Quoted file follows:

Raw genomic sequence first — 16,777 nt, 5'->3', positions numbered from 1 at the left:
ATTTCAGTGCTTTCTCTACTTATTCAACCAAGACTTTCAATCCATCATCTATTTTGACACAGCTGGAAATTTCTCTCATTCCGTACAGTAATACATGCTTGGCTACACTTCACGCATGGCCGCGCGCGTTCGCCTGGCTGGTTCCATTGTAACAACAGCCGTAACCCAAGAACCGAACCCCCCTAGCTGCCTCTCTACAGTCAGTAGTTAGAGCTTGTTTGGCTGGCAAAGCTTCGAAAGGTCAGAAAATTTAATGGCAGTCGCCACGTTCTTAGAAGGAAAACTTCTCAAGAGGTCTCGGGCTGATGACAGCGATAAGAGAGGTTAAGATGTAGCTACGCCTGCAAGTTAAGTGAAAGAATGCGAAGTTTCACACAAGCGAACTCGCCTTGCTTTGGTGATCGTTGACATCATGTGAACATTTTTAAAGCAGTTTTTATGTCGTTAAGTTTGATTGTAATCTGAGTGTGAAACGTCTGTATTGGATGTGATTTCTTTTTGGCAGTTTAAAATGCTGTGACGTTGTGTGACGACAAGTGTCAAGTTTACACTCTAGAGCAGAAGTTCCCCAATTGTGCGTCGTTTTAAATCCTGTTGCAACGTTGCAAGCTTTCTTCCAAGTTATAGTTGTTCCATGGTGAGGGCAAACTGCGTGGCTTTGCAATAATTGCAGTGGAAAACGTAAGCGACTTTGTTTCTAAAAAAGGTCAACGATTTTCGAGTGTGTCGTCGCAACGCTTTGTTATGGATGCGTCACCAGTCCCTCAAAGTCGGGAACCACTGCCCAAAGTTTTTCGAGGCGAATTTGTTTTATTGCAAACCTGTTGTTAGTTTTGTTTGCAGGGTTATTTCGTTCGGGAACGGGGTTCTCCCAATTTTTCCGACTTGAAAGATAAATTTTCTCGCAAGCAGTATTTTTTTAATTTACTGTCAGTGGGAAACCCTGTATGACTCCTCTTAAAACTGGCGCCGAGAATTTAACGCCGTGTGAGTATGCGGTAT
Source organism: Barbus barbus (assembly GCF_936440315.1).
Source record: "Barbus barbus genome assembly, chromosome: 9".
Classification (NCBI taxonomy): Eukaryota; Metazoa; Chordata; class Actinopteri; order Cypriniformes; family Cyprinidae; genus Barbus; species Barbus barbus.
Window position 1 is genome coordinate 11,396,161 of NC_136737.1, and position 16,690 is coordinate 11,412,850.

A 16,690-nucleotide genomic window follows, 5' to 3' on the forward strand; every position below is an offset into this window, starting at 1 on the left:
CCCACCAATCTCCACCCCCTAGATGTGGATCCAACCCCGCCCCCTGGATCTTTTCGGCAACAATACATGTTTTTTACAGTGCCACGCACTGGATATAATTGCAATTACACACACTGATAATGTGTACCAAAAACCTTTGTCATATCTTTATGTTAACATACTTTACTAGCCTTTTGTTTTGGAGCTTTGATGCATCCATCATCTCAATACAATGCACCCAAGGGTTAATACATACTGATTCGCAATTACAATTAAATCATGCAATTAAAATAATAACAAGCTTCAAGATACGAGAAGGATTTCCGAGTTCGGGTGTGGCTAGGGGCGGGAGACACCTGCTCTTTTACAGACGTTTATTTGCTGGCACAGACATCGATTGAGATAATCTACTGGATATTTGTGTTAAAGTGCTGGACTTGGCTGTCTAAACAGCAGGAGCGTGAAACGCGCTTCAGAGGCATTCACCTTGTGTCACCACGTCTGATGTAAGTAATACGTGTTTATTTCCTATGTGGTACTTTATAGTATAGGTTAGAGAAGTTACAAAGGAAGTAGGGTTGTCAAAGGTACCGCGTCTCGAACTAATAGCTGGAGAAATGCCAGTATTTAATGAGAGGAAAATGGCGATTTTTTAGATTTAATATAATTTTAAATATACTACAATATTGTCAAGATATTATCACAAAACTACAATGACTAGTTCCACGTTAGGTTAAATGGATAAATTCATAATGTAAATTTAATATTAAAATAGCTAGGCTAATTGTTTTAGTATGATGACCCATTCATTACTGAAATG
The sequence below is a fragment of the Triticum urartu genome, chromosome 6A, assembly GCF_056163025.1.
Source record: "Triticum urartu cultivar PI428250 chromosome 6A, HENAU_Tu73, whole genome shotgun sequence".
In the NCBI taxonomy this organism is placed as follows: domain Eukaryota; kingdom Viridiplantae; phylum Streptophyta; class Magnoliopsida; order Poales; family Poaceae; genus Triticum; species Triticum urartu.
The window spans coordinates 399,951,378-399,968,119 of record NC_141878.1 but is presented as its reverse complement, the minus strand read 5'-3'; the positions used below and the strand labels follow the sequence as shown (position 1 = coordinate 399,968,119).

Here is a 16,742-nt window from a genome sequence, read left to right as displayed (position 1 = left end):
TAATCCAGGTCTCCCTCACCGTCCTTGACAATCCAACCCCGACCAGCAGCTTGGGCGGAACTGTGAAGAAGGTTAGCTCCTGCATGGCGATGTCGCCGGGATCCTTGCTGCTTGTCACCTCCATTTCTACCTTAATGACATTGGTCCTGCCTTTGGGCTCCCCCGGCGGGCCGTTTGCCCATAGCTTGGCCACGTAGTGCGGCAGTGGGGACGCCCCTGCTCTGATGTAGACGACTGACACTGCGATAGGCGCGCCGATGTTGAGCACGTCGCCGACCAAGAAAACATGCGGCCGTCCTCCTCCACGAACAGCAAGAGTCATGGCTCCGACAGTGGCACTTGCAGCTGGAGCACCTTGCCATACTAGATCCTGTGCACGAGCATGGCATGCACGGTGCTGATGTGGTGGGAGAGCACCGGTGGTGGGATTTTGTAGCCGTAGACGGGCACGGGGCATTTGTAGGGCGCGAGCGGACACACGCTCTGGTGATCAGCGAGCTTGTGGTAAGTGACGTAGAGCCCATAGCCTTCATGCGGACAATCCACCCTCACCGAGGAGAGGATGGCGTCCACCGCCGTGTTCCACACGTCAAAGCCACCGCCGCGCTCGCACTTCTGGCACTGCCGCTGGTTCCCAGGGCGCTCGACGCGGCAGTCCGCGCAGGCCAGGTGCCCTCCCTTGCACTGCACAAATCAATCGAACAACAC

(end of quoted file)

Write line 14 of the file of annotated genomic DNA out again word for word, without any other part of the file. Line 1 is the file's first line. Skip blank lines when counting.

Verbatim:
TAATCCAGGTCTCCCTCACCGTCCTTGACAATCCAACCCCGACCAGCAGCTTGGGCGGAACTGTGAAGAAGGTTAGCTCCTGCATGGCGATGTCGCCGGGATCCTTGCTGCTTGTCACCTCCATTTCTACCTTAATGACATTGGTCCTGCCTTTGGGCTCCCCCGGCGGGCCGTTTGCCCATAGCTTGGCCACGTAGTGCGGCAGTGGGGACGCCCCTGCTCTGATGTAGACGACTGACACTGCGATAGGCGCGCCGATGTTGAGCACGTCGCCGACCAAGAAAACATGCGGCCGTCCTCCTCCACGAACAGCAAGAGTCATGGCTCCGACAGTGGCACTTGCAGCTGGAGCACCTTGCCATACTAGATCCTGTGCACGAGCATGGCATGCACGGTGCTGATGTGGTGGGAGAGCACCGGTGGTGGGATTTTGTAGCCGTAGACGGGCACGGGGCATTTGTAGGGCGCGAGCGGACACACGCTCTGGTGATCAGCGAGCTTGTGGTAAGTGACGTAGAGCCCATAGCCTTCATGCGGACAATCCACCCTCACCGAGGAGAGGATGGCGTCCACCGCCGTGTTCCACACGTCAAAGCCACCGCCGCGCTCGCACTTCTGGCACTGCCGCTGGTTCCCAGGGCGCTCGACGCGGCAGTCCGCGCAGGCCAGGTGCCCTCCCTTGCACTGCACAAATCAATCGAACAACAC